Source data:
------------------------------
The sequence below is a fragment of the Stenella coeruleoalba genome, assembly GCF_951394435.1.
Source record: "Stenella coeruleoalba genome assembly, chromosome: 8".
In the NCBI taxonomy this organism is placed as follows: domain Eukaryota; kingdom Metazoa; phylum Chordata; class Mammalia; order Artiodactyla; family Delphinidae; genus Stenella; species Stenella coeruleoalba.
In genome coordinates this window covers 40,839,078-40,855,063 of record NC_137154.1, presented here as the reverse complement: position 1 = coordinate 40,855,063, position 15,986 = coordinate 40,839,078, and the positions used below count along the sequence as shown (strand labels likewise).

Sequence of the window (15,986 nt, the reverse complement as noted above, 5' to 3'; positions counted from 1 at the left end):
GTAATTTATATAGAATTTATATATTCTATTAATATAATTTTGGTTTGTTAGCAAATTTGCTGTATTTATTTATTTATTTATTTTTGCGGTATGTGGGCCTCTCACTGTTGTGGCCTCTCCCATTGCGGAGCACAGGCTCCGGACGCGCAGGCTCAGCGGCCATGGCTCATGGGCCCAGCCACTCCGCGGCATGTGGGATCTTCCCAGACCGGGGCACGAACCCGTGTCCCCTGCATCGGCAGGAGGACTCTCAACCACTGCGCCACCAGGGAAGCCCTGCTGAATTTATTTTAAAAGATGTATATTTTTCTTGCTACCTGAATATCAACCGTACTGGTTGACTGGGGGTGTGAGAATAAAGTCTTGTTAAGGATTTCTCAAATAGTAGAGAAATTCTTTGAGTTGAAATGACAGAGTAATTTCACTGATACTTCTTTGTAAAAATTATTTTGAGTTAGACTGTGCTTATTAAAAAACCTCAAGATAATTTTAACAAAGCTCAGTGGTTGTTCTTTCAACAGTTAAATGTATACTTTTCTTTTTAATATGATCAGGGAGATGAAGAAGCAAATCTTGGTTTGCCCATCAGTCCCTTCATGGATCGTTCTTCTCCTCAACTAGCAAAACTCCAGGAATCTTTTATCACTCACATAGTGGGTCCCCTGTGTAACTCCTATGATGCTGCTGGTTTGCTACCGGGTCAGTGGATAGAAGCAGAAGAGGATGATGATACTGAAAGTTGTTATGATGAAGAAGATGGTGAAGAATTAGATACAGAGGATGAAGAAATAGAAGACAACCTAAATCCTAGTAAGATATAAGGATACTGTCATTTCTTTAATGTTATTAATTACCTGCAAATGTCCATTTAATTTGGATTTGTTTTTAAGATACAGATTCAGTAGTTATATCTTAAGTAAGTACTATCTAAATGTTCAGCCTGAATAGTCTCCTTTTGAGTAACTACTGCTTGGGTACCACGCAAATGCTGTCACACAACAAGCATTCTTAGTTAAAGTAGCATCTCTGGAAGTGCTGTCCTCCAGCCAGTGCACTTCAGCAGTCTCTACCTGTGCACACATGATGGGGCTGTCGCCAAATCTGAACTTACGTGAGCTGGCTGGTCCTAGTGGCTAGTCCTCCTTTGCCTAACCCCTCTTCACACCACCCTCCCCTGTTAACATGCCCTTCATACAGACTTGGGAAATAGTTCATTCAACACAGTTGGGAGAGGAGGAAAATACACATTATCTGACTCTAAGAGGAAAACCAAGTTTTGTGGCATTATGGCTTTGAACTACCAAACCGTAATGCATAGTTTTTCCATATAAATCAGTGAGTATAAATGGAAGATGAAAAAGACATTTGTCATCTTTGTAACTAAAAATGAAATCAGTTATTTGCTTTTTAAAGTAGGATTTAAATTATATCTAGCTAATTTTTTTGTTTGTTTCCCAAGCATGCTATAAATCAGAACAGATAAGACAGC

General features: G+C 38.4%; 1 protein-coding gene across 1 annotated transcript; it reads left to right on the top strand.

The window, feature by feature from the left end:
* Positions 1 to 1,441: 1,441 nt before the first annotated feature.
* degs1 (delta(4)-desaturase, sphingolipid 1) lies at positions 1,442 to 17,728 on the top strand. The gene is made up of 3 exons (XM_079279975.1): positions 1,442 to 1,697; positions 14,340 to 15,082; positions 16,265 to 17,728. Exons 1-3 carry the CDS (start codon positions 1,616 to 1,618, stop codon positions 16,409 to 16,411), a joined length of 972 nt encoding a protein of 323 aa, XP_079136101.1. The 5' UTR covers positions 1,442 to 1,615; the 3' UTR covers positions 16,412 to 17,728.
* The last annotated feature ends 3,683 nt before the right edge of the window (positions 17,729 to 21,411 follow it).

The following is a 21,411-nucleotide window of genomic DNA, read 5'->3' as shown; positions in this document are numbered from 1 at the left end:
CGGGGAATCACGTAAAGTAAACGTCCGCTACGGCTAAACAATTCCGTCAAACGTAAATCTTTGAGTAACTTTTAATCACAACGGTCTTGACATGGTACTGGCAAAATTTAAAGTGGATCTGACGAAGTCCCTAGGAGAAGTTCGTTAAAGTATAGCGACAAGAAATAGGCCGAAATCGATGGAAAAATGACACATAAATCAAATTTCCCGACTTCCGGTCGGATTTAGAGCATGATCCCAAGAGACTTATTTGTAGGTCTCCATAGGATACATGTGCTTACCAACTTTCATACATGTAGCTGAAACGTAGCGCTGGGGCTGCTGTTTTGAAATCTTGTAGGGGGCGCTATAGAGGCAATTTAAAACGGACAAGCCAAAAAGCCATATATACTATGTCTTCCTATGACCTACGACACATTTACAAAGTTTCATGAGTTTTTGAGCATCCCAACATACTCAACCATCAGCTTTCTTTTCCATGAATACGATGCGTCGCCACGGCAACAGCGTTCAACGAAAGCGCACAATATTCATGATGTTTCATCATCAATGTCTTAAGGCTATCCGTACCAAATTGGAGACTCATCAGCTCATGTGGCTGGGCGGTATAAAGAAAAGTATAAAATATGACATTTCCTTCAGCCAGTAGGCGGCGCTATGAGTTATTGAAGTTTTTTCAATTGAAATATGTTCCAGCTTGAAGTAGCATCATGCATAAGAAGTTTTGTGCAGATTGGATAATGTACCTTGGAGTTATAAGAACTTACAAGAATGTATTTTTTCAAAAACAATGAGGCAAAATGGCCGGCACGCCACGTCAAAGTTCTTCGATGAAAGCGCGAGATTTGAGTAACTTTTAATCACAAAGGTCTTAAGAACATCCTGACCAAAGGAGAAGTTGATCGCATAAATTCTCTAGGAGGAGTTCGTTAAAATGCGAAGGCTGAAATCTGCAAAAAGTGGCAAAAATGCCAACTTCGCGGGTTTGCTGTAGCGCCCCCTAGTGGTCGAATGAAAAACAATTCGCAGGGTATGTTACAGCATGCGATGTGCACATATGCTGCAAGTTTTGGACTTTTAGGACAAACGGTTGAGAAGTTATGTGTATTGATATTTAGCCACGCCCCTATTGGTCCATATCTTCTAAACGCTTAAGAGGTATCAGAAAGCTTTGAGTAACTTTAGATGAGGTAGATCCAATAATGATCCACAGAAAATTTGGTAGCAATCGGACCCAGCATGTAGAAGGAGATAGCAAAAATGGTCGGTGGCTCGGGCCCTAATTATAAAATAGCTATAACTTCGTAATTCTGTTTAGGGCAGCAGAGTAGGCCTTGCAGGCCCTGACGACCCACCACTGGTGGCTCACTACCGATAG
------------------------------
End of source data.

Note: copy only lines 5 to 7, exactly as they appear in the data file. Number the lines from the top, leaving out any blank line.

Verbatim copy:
Sequence of the window (15,986 nt, the reverse complement as noted above, 5' to 3'; positions counted from 1 at the left end):
GTAATTTATATAGAATTTATATATTCTATTAATATAATTTTGGTTTGTTAGCAAATTTGCTGTATTTATTTATTTATTTATTTTTGCGGTATGTGGGCCTCTCACTGTTGTGGCCTCTCCCATTGCGGAGCACAGGCTCCGGACGCGCAGGCTCAGCGGCCATGGCTCATGGGCCCAGCCACTCCGCGGCATGTGGGATCTTCCCAGACCGGGGCACGAACCCGTGTCCCCTGCATCGGCAGGAGGACTCTCAACCACTGCGCCACCAGGGAAGCCCTGCTGAATTTATTTTAAAAGATGTATATTTTTCTTGCTACCTGAATATCAACCGTACTGGTTGACTGGGGGTGTGAGAATAAAGTCTTGTTAAGGATTTCTCAAATAGTAGAGAAATTCTTTGAGTTGAAATGACAGAGTAATTTCACTGATACTTCTTTGTAAAAATTATTTTGAGTTAGACTGTGCTTATTAAAAAACCTCAAGATAATTTTAACAAAGCTCAGTGGTTGTTCTTTCAACAGTTAAATGTATACTTTTCTTTTTAATATGATCAGGGAGATGAAGAAGCAAATCTTGGTTTGCCCATCAGTCCCTTCATGGATCGTTCTTCTCCTCAACTAGCAAAACTCCAGGAATCTTTTATCACTCACATAGTGGGTCCCCTGTGTAACTCCTATGATGCTGCTGGTTTGCTACCGGGTCAGTGGATAGAAGCAGAAGAGGATGATGATACTGAAAGTTGTTATGATGAAGAAGATGGTGAAGAATTAGATACAGAGGATGAAGAAATAGAAGACAACCTAAATCCTAGTAAGATATAAGGATACTGTCATTTCTTTAATGTTATTAATTACCTGCAAATGTCCATTTAATTTGGATTTGTTTTTAAGATACAGATTCAGTAGTTATATCTTAAGTAAGTACTATCTAAATGTTCAGCCTGAATAGTCTCCTTTTGAGTAACTACTGCTTGGGTACCACGCAAATGCTGTCACACAACAAGCATTCTTAGTTAAAGTAGCATCTCTGGAAGTGCTGTCCTCCAGCCAGTGCACTTCAGCAGTCTCTACCTGTGCACACATGATGGGGCTGTCGCCAAATCTGAACTTACGTGAGCTGGCTGGTCCTAGTGGCTAGTCCTCCTTTGCCTAACCCCTCTTCACACCACCCTCCCCTGTTAACATGCCCTTCATACAGACTTGGGAAATAGTTCATTCAACACAGTTGGGAGAGGAGGAAAATACACATTATCTGACTCTAAGAGGAAAACCAAGTTTTGTGGCATTATGGCTTTGAACTACCAAACCGTAATGCATAGTTTTTCCATATAAATCAGTGAGTATAAATGGAAGATGAAAAAGACATTTGTCATCTTTGTAACTAAAAATGAAATCAGTTATTTGCTTTTTAAAGTAGGATTTAAATTATATCTAGCTAATTTTTTTGTTTGTTTCCCAAGCATGCTATAAATCAGAACAGATAAGACAGC

General features: G+C 38.4%; 1 protein-coding gene across 1 annotated transcript; it reads left to right on the top strand.